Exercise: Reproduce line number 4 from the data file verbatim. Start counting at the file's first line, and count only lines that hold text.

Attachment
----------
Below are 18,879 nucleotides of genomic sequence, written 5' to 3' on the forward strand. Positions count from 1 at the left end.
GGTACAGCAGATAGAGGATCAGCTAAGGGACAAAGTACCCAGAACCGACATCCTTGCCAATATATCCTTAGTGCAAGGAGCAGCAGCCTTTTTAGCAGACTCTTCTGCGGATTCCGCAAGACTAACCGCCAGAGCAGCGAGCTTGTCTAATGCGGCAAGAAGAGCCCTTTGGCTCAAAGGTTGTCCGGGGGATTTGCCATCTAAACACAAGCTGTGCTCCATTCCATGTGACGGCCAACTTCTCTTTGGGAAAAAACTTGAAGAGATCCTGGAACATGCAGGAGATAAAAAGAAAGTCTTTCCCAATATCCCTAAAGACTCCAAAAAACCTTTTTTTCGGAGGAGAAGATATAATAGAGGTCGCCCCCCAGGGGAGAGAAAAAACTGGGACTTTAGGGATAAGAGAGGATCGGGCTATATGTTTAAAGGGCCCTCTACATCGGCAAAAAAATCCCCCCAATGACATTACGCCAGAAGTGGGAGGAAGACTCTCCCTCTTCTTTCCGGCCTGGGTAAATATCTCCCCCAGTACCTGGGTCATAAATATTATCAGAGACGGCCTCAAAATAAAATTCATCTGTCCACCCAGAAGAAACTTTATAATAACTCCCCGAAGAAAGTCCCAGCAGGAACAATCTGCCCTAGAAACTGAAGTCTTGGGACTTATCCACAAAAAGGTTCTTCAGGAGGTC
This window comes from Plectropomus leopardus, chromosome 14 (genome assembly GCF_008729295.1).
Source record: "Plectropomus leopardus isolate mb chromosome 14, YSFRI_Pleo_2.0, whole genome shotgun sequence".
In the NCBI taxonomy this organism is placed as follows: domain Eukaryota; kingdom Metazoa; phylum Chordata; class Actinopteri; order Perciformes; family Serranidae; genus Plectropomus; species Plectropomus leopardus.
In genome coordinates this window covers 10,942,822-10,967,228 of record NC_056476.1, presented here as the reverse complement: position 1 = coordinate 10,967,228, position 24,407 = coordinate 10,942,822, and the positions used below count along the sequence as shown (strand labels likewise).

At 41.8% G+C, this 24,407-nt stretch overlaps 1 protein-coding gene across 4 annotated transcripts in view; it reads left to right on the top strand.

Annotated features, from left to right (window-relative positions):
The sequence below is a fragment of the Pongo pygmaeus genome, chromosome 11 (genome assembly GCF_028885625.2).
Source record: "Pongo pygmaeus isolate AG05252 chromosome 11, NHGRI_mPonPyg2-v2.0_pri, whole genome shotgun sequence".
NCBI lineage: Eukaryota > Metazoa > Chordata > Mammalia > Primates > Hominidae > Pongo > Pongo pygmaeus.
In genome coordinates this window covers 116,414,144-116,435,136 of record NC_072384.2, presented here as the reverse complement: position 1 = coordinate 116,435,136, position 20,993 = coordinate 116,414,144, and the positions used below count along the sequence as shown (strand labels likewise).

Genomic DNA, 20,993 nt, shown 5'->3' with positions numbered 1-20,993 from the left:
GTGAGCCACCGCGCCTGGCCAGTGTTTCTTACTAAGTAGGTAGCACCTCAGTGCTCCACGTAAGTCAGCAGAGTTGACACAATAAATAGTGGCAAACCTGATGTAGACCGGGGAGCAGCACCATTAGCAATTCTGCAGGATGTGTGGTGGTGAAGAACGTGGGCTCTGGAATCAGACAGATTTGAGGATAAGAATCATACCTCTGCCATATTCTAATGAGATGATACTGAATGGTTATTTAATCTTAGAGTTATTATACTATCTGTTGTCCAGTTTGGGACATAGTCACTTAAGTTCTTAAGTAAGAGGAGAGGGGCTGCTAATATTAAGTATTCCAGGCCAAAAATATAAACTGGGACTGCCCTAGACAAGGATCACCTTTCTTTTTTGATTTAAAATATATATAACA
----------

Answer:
Source record: "Plectropomus leopardus isolate mb chromosome 14, YSFRI_Pleo_2.0, whole genome shotgun sequence".